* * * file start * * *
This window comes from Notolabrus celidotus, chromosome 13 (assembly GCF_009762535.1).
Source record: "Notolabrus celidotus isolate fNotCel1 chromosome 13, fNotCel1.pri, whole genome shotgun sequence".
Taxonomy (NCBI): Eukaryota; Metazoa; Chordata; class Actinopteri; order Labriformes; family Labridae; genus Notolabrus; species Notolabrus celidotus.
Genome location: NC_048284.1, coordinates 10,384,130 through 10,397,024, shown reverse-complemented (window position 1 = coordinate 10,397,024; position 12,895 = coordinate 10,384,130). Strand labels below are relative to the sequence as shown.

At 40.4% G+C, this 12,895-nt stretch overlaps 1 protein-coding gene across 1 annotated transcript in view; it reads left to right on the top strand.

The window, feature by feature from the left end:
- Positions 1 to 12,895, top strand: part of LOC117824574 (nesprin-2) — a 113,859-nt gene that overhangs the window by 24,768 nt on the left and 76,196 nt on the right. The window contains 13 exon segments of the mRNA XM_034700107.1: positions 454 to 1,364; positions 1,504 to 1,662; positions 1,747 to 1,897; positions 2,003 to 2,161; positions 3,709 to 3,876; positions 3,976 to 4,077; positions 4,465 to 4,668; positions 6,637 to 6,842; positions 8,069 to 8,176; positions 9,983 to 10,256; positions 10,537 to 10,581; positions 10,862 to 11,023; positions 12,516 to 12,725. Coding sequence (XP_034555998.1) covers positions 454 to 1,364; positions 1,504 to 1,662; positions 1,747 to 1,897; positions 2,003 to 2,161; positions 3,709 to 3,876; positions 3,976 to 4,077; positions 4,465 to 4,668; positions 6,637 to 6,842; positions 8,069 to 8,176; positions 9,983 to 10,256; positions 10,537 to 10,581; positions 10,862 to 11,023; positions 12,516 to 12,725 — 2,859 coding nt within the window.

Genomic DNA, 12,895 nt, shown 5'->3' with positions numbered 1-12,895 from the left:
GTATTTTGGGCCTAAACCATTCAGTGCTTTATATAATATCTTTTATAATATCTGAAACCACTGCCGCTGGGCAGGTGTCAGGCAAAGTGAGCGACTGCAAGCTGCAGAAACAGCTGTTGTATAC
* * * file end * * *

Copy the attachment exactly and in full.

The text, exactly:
This window comes from Notolabrus celidotus, chromosome 13 (assembly GCF_009762535.1).
Source record: "Notolabrus celidotus isolate fNotCel1 chromosome 13, fNotCel1.pri, whole genome shotgun sequence".
Taxonomy (NCBI): Eukaryota; Metazoa; Chordata; class Actinopteri; order Labriformes; family Labridae; genus Notolabrus; species Notolabrus celidotus.
Genome location: NC_048284.1, coordinates 10,384,130 through 10,397,024, shown reverse-complemented (window position 1 = coordinate 10,397,024; position 12,895 = coordinate 10,384,130). Strand labels below are relative to the sequence as shown.

At 40.4% G+C, this 12,895-nt stretch overlaps 1 protein-coding gene across 1 annotated transcript in view; it reads left to right on the top strand.

The window, feature by feature from the left end:
- Positions 1 to 12,895, top strand: part of LOC117824574 (nesprin-2) — a 113,859-nt gene that overhangs the window by 24,768 nt on the left and 76,196 nt on the right. The window contains 13 exon segments of the mRNA XM_034700107.1: positions 454 to 1,364; positions 1,504 to 1,662; positions 1,747 to 1,897; positions 2,003 to 2,161; positions 3,709 to 3,876; positions 3,976 to 4,077; positions 4,465 to 4,668; positions 6,637 to 6,842; positions 8,069 to 8,176; positions 9,983 to 10,256; positions 10,537 to 10,581; positions 10,862 to 11,023; positions 12,516 to 12,725. Coding sequence (XP_034555998.1) covers positions 454 to 1,364; positions 1,504 to 1,662; positions 1,747 to 1,897; positions 2,003 to 2,161; positions 3,709 to 3,876; positions 3,976 to 4,077; positions 4,465 to 4,668; positions 6,637 to 6,842; positions 8,069 to 8,176; positions 9,983 to 10,256; positions 10,537 to 10,581; positions 10,862 to 11,023; positions 12,516 to 12,725 — 2,859 coding nt within the window.

Genomic DNA, 12,895 nt, shown 5'->3' with positions numbered 1-12,895 from the left:
GTATTTTGGGCCTAAACCATTCAGTGCTTTATATAATATCTTTTATAATATCTGAAACCACTGCCGCTGGGCAGGTGTCAGGCAAAGTGAGCGACTGCAAGCTGCAGAAACAGCTGTTGTATAC